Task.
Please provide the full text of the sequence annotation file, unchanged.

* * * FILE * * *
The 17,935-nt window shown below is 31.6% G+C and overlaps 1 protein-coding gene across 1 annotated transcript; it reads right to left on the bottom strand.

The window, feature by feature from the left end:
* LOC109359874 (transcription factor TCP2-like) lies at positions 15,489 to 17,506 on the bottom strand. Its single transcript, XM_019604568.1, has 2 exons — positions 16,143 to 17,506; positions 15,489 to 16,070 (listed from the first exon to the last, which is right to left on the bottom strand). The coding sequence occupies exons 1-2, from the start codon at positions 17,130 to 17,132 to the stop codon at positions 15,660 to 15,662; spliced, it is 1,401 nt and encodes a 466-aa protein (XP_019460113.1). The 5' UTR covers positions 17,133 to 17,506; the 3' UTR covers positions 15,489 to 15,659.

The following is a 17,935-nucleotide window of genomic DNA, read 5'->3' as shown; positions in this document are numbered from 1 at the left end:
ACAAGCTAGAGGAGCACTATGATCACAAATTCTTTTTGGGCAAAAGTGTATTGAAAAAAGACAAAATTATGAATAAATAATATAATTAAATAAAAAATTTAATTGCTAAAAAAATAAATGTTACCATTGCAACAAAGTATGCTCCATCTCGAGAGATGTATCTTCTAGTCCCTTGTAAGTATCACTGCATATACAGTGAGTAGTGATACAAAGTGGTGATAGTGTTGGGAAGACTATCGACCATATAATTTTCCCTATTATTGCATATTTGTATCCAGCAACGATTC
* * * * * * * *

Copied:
The 17,935-nt window shown below is 31.6% G+C and overlaps 1 protein-coding gene across 1 annotated transcript; it reads right to left on the bottom strand.

The window, feature by feature from the left end:
* LOC109359874 (transcription factor TCP2-like) lies at positions 15,489 to 17,506 on the bottom strand. Its single transcript, XM_019604568.1, has 2 exons — positions 16,143 to 17,506; positions 15,489 to 16,070 (listed from the first exon to the last, which is right to left on the bottom strand). The coding sequence occupies exons 1-2, from the start codon at positions 17,130 to 17,132 to the stop codon at positions 15,660 to 15,662; spliced, it is 1,401 nt and encodes a 466-aa protein (XP_019460113.1). The 5' UTR covers positions 17,133 to 17,506; the 3' UTR covers positions 15,489 to 15,659.

The following is a 17,935-nucleotide window of genomic DNA, read 5'->3' as shown; positions in this document are numbered from 1 at the left end:
ACAAGCTAGAGGAGCACTATGATCACAAATTCTTTTTGGGCAAAAGTGTATTGAAAAAAGACAAAATTATGAATAAATAATATAATTAAATAAAAAATTTAATTGCTAAAAAAATAAATGTTACCATTGCAACAAAGTATGCTCCATCTCGAGAGATGTATCTTCTAGTCCCTTGTAAGTATCACTGCATATACAGTGAGTAGTGATACAAAGTGGTGATAGTGTTGGGAAGACTATCGACCATATAATTTTCCCTATTATTGCATATTTGTATCCAGCAACGATTC